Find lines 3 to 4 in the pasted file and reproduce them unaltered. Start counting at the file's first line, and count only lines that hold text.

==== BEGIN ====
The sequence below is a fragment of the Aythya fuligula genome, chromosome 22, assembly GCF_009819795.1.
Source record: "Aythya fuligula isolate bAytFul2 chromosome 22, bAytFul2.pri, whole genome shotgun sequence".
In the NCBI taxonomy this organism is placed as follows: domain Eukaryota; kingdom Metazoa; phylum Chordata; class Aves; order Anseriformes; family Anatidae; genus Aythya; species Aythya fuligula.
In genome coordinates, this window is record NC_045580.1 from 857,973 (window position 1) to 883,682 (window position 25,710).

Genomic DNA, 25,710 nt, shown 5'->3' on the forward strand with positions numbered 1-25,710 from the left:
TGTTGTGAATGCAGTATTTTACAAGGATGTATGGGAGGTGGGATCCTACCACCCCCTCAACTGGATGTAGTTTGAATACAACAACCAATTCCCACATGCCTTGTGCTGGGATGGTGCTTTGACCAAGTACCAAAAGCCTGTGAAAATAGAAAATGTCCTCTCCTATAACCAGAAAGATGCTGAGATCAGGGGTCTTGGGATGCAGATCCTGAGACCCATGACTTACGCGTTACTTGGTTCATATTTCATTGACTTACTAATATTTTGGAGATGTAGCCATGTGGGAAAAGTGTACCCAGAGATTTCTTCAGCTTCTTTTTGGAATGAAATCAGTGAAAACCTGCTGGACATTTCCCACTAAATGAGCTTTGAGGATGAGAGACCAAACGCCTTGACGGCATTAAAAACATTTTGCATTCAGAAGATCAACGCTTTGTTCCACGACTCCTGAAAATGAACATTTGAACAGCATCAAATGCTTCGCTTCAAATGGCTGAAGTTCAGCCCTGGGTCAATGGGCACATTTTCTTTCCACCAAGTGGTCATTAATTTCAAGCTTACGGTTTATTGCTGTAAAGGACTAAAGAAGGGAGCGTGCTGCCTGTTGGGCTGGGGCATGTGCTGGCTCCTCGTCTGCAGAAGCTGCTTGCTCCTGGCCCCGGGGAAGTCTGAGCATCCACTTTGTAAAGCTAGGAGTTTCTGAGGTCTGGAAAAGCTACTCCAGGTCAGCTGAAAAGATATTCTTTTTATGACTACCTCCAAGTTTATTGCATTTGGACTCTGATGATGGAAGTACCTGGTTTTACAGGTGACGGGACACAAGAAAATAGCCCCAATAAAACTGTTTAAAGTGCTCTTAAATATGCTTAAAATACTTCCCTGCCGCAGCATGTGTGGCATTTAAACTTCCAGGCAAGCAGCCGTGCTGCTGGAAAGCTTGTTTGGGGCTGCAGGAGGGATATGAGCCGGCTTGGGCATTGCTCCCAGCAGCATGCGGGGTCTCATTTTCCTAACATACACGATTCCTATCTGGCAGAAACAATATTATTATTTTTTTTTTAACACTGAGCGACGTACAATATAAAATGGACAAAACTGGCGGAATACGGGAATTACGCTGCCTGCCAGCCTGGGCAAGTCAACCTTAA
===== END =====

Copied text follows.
In the NCBI taxonomy this organism is placed as follows: domain Eukaryota; kingdom Metazoa; phylum Chordata; class Aves; order Anseriformes; family Anatidae; genus Aythya; species Aythya fuligula.
In genome coordinates, this window is record NC_045580.1 from 857,973 (window position 1) to 883,682 (window position 25,710).